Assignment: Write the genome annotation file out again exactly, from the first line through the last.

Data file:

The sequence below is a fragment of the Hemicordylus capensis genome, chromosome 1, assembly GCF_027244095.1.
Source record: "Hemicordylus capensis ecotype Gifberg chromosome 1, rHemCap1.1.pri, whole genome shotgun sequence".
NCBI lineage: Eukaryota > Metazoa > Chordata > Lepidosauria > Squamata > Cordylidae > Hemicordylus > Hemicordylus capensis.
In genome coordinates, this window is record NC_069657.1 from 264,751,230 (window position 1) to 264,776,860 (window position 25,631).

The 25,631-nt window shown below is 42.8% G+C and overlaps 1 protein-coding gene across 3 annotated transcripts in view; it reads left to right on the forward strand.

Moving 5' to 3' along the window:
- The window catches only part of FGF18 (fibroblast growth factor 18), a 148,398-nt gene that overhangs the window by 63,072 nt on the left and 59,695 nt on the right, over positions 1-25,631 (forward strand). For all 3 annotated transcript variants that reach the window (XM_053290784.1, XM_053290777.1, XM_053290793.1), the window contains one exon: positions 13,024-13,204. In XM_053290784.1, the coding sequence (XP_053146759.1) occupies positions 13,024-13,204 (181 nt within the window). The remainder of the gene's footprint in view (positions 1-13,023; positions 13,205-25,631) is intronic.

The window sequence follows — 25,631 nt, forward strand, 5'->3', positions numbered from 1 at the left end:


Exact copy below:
The sequence below is a fragment of the Hemicordylus capensis genome, chromosome 1, assembly GCF_027244095.1.
Source record: "Hemicordylus capensis ecotype Gifberg chromosome 1, rHemCap1.1.pri, whole genome shotgun sequence".
NCBI lineage: Eukaryota > Metazoa > Chordata > Lepidosauria > Squamata > Cordylidae > Hemicordylus > Hemicordylus capensis.
In genome coordinates, this window is record NC_069657.1 from 264,751,230 (window position 1) to 264,776,860 (window position 25,631).

The 25,631-nt window shown below is 42.8% G+C and overlaps 1 protein-coding gene across 3 annotated transcripts in view; it reads left to right on the forward strand.

Moving 5' to 3' along the window:
- The window catches only part of FGF18 (fibroblast growth factor 18), a 148,398-nt gene that overhangs the window by 63,072 nt on the left and 59,695 nt on the right, over positions 1-25,631 (forward strand). For all 3 annotated transcript variants that reach the window (XM_053290784.1, XM_053290777.1, XM_053290793.1), the window contains one exon: positions 13,024-13,204. In XM_053290784.1, the coding sequence (XP_053146759.1) occupies positions 13,024-13,204 (181 nt within the window). The remainder of the gene's footprint in view (positions 1-13,023; positions 13,205-25,631) is intronic.

The window sequence follows — 25,631 nt, forward strand, 5'->3', positions numbered from 1 at the left end: